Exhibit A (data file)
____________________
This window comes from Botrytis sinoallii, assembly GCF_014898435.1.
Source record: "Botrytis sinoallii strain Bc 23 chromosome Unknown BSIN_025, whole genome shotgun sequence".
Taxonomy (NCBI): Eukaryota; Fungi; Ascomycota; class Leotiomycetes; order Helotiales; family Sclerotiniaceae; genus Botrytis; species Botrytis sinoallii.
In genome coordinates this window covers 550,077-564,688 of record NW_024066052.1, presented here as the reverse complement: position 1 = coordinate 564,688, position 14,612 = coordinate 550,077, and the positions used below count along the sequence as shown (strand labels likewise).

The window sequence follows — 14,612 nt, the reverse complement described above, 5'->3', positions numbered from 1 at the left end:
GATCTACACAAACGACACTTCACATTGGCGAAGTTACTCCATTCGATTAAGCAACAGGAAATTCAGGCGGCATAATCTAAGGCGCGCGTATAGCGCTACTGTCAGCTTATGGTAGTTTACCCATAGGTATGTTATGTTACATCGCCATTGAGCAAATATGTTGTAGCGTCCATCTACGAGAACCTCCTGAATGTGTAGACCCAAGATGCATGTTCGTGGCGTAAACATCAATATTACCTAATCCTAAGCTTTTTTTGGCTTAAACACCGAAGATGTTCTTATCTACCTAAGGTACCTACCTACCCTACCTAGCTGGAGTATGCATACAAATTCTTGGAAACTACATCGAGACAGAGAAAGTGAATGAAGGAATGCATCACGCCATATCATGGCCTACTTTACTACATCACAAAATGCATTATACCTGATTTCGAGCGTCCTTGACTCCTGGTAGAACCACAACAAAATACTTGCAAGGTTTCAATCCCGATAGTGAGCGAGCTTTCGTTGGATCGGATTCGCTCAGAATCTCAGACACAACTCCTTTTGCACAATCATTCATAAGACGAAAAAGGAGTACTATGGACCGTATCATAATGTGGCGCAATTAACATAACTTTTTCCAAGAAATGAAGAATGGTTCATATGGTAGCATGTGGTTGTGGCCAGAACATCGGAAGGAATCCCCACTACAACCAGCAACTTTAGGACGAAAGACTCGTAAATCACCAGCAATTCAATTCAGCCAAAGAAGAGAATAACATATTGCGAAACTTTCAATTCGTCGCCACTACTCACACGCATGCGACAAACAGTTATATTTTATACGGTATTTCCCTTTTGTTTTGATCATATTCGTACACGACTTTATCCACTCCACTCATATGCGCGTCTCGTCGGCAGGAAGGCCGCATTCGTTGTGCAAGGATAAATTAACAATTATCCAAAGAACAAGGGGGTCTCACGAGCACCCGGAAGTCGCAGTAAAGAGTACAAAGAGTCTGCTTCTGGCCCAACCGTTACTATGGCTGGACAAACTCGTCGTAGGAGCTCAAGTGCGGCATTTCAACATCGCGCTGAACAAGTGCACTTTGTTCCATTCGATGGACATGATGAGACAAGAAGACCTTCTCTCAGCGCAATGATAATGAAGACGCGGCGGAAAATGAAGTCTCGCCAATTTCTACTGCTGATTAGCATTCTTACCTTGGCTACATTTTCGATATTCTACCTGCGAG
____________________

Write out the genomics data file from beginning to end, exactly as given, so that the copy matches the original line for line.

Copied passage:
This window comes from Botrytis sinoallii, assembly GCF_014898435.1.
Source record: "Botrytis sinoallii strain Bc 23 chromosome Unknown BSIN_025, whole genome shotgun sequence".
Taxonomy (NCBI): Eukaryota; Fungi; Ascomycota; class Leotiomycetes; order Helotiales; family Sclerotiniaceae; genus Botrytis; species Botrytis sinoallii.
In genome coordinates this window covers 550,077-564,688 of record NW_024066052.1, presented here as the reverse complement: position 1 = coordinate 564,688, position 14,612 = coordinate 550,077, and the positions used below count along the sequence as shown (strand labels likewise).

The window sequence follows — 14,612 nt, the reverse complement described above, 5'->3', positions numbered from 1 at the left end:
GATCTACACAAACGACACTTCACATTGGCGAAGTTACTCCATTCGATTAAGCAACAGGAAATTCAGGCGGCATAATCTAAGGCGCGCGTATAGCGCTACTGTCAGCTTATGGTAGTTTACCCATAGGTATGTTATGTTACATCGCCATTGAGCAAATATGTTGTAGCGTCCATCTACGAGAACCTCCTGAATGTGTAGACCCAAGATGCATGTTCGTGGCGTAAACATCAATATTACCTAATCCTAAGCTTTTTTTGGCTTAAACACCGAAGATGTTCTTATCTACCTAAGGTACCTACCTACCCTACCTAGCTGGAGTATGCATACAAATTCTTGGAAACTACATCGAGACAGAGAAAGTGAATGAAGGAATGCATCACGCCATATCATGGCCTACTTTACTACATCACAAAATGCATTATACCTGATTTCGAGCGTCCTTGACTCCTGGTAGAACCACAACAAAATACTTGCAAGGTTTCAATCCCGATAGTGAGCGAGCTTTCGTTGGATCGGATTCGCTCAGAATCTCAGACACAACTCCTTTTGCACAATCATTCATAAGACGAAAAAGGAGTACTATGGACCGTATCATAATGTGGCGCAATTAACATAACTTTTTCCAAGAAATGAAGAATGGTTCATATGGTAGCATGTGGTTGTGGCCAGAACATCGGAAGGAATCCCCACTACAACCAGCAACTTTAGGACGAAAGACTCGTAAATCACCAGCAATTCAATTCAGCCAAAGAAGAGAATAACATATTGCGAAACTTTCAATTCGTCGCCACTACTCACACGCATGCGACAAACAGTTATATTTTATACGGTATTTCCCTTTTGTTTTGATCATATTCGTACACGACTTTATCCACTCCACTCATATGCGCGTCTCGTCGGCAGGAAGGCCGCATTCGTTGTGCAAGGATAAATTAACAATTATCCAAAGAACAAGGGGGTCTCACGAGCACCCGGAAGTCGCAGTAAAGAGTACAAAGAGTCTGCTTCTGGCCCAACCGTTACTATGGCTGGACAAACTCGTCGTAGGAGCTCAAGTGCGGCATTTCAACATCGCGCTGAACAAGTGCACTTTGTTCCATTCGATGGACATGATGAGACAAGAAGACCTTCTCTCAGCGCAATGATAATGAAGACGCGGCGGAAAATGAAGTCTCGCCAATTTCTACTGCTGATTAGCATTCTTACCTTGGCTACATTTTCGATATTCTACCTGCGAG